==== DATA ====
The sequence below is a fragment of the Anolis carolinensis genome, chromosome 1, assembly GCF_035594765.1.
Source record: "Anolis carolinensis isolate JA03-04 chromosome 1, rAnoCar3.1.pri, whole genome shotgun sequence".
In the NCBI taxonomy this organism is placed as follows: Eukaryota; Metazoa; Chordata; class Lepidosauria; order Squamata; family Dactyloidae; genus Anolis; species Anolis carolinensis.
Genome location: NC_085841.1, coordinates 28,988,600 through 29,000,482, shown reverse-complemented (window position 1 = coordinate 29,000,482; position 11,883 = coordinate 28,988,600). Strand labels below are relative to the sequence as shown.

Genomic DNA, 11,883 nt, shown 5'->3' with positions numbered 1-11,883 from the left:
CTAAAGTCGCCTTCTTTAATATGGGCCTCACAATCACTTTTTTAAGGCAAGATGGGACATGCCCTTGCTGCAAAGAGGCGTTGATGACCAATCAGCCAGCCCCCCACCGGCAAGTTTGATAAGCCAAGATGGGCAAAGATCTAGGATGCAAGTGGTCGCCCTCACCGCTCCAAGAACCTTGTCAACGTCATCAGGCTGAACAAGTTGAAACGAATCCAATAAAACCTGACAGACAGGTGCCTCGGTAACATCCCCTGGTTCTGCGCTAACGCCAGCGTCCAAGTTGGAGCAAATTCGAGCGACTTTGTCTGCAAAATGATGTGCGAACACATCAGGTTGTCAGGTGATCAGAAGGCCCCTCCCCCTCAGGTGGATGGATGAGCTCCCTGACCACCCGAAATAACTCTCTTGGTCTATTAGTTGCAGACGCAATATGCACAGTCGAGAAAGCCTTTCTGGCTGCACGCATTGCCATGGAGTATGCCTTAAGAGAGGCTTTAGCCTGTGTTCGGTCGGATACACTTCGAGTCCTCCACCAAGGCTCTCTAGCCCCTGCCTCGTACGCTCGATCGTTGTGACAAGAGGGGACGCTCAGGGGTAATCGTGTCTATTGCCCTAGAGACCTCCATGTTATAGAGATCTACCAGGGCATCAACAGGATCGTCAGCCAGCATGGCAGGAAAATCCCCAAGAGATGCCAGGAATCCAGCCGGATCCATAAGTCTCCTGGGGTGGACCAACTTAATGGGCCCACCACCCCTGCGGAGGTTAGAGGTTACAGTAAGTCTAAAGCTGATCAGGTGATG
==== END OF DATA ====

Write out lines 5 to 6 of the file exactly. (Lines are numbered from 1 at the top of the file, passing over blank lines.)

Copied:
Genomic DNA, 11,883 nt, shown 5'->3' with positions numbered 1-11,883 from the left:
CTAAAGTCGCCTTCTTTAATATGGGCCTCACAATCACTTTTTTAAGGCAAGATGGGACATGCCCTTGCTGCAAAGAGGCGTTGATGACCAATCAGCCAGCCCCCCACCGGCAAGTTTGATAAGCCAAGATGGGCAAAGATCTAGGATGCAAGTGGTCGCCCTCACCGCTCCAAGAACCTTGTCAACGTCATCAGGCTGAACAAGTTGAAACGAATCCAATAAAACCTGACAGACAGGTGCCTCGGTAACATCCCCTGGTTCTGCGCTAACGCCAGCGTCCAAGTTGGAGCAAATTCGAGCGACTTTGTCTGCAAAATGATGTGCGAACACATCAGGTTGTCAGGTGATCAGAAGGCCCCTCCCCCTCAGGTGGATGGATGAGCTCCCTGACCACCCGAAATAACTCTCTTGGTCTATTAGTTGCAGACGCAATATGCACAGTCGAGAAAGCCTTTCTGGCTGCACGCATTGCCATGGAGTATGCCTTAAGAGAGGCTTTAGCCTGTGTTCGGTCGGATACACTTCGAGTCCTCCACCAAGGCTCTCTAGCCCCTGCCTCGTACGCTCGATCGTTGTGACAAGAGGGGACGCTCAGGGGTAATCGTGTCTATTGCCCTAGAGACCTCCATGTTATAGAGATCTACCAGGGCATCAACAGGATCGTCAGCCAGCATGGCAGGAAAATCCCCAAGAGATGCCAGGAATCCAGCCGGATCCATAAGTCTCCTGGGGTGGACCAACTTAATGGGCCCACCACCCCTGCGGAGGTTAGAGGTTACAGTAAGTCTAAAGCTGATCAGGTGATG